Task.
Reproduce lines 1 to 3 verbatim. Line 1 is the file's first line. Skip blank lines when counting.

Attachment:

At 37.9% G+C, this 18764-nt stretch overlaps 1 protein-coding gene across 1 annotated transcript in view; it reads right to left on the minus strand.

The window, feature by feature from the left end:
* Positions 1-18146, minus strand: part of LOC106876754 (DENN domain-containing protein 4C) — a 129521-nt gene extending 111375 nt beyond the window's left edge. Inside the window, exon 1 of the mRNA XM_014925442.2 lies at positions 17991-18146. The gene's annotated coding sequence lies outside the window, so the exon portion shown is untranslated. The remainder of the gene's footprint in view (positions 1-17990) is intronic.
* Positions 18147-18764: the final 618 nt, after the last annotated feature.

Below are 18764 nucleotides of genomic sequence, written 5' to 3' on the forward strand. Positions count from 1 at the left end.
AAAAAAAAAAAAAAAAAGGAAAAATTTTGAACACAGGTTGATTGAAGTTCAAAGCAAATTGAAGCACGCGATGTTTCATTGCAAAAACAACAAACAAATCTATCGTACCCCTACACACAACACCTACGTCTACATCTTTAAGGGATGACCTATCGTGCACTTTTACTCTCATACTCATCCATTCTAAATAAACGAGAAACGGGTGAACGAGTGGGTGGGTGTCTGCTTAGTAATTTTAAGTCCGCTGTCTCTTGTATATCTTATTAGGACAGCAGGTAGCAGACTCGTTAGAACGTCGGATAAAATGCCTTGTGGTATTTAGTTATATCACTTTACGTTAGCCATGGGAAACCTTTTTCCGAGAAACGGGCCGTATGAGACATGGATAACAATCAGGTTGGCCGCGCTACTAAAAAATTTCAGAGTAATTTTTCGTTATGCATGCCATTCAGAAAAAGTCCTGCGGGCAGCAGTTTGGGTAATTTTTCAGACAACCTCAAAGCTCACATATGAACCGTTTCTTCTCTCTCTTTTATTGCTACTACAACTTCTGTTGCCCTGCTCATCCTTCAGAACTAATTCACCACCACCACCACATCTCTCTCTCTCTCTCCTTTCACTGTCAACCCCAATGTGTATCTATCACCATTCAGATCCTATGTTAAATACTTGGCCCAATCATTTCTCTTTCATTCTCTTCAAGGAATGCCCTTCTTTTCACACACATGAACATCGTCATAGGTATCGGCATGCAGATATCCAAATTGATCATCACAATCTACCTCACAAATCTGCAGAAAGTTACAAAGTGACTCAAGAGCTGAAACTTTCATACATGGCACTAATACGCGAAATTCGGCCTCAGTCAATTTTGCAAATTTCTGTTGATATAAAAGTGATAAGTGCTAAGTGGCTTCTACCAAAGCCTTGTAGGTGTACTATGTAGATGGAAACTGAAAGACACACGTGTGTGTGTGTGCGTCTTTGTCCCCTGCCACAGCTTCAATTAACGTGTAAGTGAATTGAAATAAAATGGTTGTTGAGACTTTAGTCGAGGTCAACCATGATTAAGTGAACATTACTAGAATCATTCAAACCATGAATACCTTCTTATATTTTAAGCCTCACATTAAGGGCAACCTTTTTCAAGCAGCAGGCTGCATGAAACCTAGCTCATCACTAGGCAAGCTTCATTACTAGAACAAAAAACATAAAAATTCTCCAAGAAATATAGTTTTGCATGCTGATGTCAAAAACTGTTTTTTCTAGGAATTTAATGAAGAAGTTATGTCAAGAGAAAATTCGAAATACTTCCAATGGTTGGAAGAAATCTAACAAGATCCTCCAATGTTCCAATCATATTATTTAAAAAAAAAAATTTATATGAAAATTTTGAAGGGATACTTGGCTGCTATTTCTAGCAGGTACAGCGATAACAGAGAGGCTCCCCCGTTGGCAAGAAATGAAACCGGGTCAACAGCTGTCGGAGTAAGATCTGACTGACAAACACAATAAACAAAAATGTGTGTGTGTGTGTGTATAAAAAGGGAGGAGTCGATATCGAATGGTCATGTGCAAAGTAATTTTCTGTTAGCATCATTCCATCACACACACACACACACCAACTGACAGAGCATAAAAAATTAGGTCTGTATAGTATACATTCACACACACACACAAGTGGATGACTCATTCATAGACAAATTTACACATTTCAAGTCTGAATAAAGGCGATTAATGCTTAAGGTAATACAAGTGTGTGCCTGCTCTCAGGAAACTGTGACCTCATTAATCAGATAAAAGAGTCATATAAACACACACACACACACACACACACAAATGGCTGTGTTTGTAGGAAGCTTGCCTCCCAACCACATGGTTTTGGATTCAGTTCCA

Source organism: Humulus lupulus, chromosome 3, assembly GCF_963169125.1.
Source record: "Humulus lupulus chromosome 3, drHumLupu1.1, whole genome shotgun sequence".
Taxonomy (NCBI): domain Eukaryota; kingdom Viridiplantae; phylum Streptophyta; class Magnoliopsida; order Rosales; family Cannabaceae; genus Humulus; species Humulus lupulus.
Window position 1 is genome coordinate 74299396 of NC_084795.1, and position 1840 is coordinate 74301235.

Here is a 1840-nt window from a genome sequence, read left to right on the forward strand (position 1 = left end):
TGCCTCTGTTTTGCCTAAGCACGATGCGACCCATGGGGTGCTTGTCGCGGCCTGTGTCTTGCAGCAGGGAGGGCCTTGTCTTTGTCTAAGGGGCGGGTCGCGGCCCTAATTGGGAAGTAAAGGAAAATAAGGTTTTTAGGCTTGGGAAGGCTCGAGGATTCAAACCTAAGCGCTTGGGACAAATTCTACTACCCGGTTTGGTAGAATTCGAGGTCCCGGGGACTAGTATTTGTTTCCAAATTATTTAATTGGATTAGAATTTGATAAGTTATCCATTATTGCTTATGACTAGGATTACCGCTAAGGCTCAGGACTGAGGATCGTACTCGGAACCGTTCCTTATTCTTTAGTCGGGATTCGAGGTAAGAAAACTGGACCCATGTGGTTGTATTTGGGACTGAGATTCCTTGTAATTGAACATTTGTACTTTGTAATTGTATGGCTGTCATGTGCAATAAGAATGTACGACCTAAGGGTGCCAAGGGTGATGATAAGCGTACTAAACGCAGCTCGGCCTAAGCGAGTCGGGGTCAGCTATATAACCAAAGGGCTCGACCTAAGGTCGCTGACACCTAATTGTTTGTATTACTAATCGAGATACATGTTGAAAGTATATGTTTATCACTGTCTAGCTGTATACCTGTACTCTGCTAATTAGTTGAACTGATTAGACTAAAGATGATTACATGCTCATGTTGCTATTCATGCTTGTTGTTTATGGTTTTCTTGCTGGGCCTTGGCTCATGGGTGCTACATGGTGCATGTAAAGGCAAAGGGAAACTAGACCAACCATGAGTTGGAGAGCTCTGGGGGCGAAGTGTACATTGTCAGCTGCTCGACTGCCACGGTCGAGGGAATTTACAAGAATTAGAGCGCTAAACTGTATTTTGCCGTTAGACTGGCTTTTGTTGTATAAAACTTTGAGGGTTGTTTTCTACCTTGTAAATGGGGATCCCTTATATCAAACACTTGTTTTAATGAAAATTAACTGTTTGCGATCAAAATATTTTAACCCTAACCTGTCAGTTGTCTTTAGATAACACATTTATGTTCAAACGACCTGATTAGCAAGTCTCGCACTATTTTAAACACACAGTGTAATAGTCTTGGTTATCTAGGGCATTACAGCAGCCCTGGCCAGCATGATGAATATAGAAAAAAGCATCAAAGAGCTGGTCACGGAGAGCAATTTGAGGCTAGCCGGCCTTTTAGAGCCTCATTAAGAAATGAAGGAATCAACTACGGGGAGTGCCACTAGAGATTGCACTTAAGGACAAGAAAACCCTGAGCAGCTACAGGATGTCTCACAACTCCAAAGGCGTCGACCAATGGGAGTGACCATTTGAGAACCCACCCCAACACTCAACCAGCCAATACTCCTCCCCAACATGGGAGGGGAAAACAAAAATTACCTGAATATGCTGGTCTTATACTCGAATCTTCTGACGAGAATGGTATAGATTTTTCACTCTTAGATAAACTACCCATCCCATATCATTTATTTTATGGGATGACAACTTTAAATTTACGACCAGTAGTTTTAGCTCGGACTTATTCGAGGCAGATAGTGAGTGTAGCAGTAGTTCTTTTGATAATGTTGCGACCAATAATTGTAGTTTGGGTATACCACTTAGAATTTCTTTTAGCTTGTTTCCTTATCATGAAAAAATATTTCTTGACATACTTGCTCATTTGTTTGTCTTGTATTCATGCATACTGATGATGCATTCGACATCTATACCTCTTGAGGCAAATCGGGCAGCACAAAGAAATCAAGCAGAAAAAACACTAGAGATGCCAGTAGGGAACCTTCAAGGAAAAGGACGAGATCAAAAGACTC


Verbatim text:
At 37.9% G+C, this 18764-nt stretch overlaps 1 protein-coding gene across 1 annotated transcript in view; it reads right to left on the minus strand.

The window, feature by feature from the left end:
* Positions 1-18146, minus strand: part of LOC106876754 (DENN domain-containing protein 4C) — a 129521-nt gene extending 111375 nt beyond the window's left edge. Inside the window, exon 1 of the mRNA XM_014925442.2 lies at positions 17991-18146. The gene's annotated coding sequence lies outside the window, so the exon portion shown is untranslated. The remainder of the gene's footprint in view (positions 1-17990) is intronic.